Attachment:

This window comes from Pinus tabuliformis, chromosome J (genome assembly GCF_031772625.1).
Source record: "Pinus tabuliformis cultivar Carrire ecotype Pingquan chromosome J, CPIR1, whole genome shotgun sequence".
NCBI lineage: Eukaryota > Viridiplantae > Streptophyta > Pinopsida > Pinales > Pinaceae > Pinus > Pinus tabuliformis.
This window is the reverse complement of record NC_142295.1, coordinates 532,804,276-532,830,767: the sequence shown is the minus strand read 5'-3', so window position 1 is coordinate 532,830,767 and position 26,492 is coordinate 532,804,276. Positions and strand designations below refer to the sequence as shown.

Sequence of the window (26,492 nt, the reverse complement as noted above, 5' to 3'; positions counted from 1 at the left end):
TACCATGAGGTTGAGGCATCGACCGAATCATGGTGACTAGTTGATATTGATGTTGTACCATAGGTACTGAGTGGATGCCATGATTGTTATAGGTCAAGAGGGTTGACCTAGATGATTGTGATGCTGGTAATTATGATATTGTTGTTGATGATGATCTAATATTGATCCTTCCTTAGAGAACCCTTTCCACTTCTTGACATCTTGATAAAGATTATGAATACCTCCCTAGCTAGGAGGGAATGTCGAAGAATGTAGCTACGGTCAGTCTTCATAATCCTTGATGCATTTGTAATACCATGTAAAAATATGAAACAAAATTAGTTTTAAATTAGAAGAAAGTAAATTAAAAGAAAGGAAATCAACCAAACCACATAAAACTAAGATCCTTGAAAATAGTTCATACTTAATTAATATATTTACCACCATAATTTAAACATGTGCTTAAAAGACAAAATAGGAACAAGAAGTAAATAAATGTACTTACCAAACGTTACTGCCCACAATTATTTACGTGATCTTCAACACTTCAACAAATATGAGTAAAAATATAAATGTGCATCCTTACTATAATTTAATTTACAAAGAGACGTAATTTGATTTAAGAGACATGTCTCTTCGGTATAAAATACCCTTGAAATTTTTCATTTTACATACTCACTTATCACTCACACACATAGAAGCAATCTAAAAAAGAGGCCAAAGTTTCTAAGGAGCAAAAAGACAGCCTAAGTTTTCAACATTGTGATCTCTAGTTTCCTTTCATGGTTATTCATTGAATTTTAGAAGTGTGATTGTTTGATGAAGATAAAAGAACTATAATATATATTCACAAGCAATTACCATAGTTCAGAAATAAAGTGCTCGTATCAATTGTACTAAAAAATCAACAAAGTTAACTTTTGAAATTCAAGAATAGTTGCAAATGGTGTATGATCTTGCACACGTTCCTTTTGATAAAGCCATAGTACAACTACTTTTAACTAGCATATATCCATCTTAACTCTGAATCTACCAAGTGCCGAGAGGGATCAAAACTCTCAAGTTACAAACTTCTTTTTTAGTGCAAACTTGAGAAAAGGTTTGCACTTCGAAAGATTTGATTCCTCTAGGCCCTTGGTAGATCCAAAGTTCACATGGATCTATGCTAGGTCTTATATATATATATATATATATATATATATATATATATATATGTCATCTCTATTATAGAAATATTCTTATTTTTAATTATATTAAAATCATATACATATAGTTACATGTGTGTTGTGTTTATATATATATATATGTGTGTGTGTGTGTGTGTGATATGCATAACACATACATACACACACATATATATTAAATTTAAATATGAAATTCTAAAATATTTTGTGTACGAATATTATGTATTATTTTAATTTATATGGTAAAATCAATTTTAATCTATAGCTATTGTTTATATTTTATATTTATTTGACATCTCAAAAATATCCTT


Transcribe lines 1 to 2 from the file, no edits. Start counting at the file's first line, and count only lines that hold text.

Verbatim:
This window comes from Pinus tabuliformis, chromosome J (genome assembly GCF_031772625.1).
Source record: "Pinus tabuliformis cultivar Carrire ecotype Pingquan chromosome J, CPIR1, whole genome shotgun sequence".